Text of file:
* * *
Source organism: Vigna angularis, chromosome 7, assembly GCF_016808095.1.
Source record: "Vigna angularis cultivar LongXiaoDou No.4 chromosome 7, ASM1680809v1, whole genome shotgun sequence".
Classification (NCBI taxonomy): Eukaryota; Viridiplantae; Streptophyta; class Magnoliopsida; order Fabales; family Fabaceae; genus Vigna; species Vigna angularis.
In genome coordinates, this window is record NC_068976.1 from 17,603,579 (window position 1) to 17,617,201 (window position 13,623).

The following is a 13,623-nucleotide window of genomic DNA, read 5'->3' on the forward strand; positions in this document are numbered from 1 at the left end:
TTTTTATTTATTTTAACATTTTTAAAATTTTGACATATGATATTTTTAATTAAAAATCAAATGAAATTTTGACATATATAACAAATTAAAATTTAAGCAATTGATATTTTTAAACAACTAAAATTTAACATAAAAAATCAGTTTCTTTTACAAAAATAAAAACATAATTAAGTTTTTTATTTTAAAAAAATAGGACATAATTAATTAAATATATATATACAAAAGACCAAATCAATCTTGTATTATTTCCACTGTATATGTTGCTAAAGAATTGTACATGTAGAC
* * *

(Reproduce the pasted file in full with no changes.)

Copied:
Source organism: Vigna angularis, chromosome 7, assembly GCF_016808095.1.
Source record: "Vigna angularis cultivar LongXiaoDou No.4 chromosome 7, ASM1680809v1, whole genome shotgun sequence".
Classification (NCBI taxonomy): Eukaryota; Viridiplantae; Streptophyta; class Magnoliopsida; order Fabales; family Fabaceae; genus Vigna; species Vigna angularis.
In genome coordinates, this window is record NC_068976.1 from 17,603,579 (window position 1) to 17,617,201 (window position 13,623).

The following is a 13,623-nucleotide window of genomic DNA, read 5'->3' on the forward strand; positions in this document are numbered from 1 at the left end:
TTTTTATTTATTTTAACATTTTTAAAATTTTGACATATGATATTTTTAATTAAAAATCAAATGAAATTTTGACATATATAACAAATTAAAATTTAAGCAATTGATATTTTTAAACAACTAAAATTTAACATAAAAAATCAGTTTCTTTTACAAAAATAAAAACATAATTAAGTTTTTTATTTTAAAAAAATAGGACATAATTAATTAAATATATATATACAAAAGACCAAATCAATCTTGTATTATTTCCACTGTATATGTTGCTAAAGAATTGTACATGTAGAC